I have accepted the Jewish Federation of Greater Metrowest New Jersey's Food Stamp Challenge. Starting today, I have a food budget of $29.40 for the week. To tell the truth, I'm a little nervous about the challenge, but looking forward to raising awareness of the problems caused by food insecurity, and I'm hoping to come out of this week with a better understanding of the difficult decisions made by the hundreds of thousands of New Jerseyans who participate in the Supplemental Nutrition Assistance Program (SNAP).
I'll be using this space to record my experience throughout the week. Be sure to check back for updates.
The Supplemental Nutrition Assistance Program, or SNAP, is designed to help low-income families with food purchases. The average benefit works out to around $4.20 per day, though some participants receive much less. The benefits available through the SNAP program have been reduced recently, through cuts and reduced eligibility for the "heat and eat" plan. New Jersey is also at risk to lose valuable federal funding for SNAP administration, due to unacceptably long processing delays.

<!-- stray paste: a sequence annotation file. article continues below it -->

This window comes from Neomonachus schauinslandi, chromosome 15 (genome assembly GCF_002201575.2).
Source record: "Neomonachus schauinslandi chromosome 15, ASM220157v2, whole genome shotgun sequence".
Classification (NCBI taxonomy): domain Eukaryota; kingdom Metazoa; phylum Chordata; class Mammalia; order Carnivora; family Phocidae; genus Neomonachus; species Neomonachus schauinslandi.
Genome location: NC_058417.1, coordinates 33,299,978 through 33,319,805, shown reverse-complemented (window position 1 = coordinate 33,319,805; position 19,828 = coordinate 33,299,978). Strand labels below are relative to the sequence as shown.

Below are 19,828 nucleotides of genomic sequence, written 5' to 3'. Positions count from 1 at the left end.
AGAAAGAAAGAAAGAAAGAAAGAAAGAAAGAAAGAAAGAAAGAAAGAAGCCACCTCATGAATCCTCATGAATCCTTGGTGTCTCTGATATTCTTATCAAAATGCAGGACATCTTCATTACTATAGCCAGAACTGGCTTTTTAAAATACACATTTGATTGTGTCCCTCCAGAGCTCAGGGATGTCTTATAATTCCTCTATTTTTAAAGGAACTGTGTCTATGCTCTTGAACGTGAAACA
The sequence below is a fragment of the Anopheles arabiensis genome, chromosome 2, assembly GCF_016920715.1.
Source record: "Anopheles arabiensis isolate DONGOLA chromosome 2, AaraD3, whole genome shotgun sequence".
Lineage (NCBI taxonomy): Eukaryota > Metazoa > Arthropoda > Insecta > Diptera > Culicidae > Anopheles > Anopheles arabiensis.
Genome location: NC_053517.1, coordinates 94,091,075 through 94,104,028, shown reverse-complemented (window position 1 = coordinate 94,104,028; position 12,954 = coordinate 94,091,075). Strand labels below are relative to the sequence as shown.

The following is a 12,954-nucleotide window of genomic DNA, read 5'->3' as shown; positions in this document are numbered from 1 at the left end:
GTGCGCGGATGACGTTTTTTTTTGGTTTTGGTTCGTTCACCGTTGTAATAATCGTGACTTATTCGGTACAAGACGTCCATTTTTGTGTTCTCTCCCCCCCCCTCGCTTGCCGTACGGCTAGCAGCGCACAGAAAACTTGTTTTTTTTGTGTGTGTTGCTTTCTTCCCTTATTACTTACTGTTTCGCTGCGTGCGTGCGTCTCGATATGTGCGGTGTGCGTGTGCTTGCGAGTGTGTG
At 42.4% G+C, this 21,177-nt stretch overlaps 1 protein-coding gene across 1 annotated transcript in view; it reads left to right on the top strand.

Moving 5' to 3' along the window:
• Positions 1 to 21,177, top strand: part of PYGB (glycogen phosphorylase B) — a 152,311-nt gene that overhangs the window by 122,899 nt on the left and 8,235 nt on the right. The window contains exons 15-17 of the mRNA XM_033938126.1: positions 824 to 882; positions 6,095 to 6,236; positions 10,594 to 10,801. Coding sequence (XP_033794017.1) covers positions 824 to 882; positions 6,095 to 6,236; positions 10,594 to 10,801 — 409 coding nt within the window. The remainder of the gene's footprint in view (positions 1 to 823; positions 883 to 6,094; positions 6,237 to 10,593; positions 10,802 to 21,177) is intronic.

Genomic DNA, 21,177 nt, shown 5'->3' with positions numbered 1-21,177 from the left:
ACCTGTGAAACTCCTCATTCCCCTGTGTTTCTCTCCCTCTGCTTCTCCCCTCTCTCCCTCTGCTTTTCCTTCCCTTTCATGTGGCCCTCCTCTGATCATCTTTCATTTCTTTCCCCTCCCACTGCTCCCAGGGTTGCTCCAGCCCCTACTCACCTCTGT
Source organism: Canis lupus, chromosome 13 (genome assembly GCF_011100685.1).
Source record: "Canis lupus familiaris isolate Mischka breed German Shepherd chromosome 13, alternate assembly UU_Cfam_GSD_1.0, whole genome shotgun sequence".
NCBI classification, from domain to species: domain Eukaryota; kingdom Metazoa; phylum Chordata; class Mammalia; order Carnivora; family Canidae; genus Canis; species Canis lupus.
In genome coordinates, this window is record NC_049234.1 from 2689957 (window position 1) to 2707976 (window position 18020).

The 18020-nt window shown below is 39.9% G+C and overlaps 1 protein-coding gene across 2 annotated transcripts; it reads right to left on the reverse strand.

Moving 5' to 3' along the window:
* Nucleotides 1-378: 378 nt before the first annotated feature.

In fiscal year 2013, there were 876,266 New Jerseyans who enrolled in SNAP. Close to half of all recipients in New Jersey are children, and another 14% are seniors. Nationwide, most SNAP benefits do not cover people's needs, with 90% of allotted funds being redeemed within the first three weeks, many turn to food banks to cover the shortfall.
Challenge Rules -
The Food Stamp Challenge laid out by The Jewish Federation of Greater Metrowest New Jersey is fairly simple. Everything I eat or drink needs to come out of the budget set for the average SNAP enrollee. This means that for the week, I have a budget of $4.20 per day, which works out to $29.40 for the whole week. Since SNAP benefits cannot be redeemed at any restaurants, dining out will be avoided. In keeping my challenge as accurate as possible, I also will be staying away from accepting food from friends, family members, and co-workers.
Day 1 -
I thought I had it all figured out this morning. For breakfast, I planned a banana and one egg, and packed myself two hard-boiled eggs for lunch. Both relatively filling options, and a carrying a decent amount of protein and other valuable nutrients. Then I woke up this morning and realized I hadn't planned on coffee! Now I'm already scrambling to rearrange my budget, and haven't even gotten through my first meal yet.